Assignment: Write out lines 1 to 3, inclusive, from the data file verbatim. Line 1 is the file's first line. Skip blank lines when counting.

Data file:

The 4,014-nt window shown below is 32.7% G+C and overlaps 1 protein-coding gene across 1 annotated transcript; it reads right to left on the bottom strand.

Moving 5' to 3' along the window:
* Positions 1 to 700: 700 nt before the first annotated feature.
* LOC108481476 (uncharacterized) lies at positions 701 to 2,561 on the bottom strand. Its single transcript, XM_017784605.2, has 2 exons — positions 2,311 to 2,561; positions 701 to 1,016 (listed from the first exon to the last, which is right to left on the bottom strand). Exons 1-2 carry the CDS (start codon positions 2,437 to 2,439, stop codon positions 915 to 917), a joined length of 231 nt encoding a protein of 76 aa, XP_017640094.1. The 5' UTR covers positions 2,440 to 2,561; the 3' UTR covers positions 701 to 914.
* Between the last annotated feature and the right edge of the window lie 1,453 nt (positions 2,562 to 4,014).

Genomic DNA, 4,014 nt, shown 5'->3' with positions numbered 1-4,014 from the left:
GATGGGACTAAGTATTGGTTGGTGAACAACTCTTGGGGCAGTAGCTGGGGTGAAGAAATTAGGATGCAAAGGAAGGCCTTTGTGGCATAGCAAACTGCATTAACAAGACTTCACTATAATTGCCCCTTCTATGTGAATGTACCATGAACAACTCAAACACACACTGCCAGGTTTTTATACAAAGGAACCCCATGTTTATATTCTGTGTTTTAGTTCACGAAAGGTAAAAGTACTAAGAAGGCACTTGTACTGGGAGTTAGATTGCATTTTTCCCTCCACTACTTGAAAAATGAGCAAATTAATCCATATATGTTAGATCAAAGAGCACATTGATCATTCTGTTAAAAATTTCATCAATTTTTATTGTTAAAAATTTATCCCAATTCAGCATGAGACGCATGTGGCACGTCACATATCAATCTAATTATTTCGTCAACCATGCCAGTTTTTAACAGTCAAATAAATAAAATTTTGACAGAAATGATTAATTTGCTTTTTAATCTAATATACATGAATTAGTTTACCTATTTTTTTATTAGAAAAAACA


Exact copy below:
The 4,014-nt window shown below is 32.7% G+C and overlaps 1 protein-coding gene across 1 annotated transcript; it reads right to left on the bottom strand.

Moving 5' to 3' along the window:
* Positions 1 to 700: 700 nt before the first annotated feature.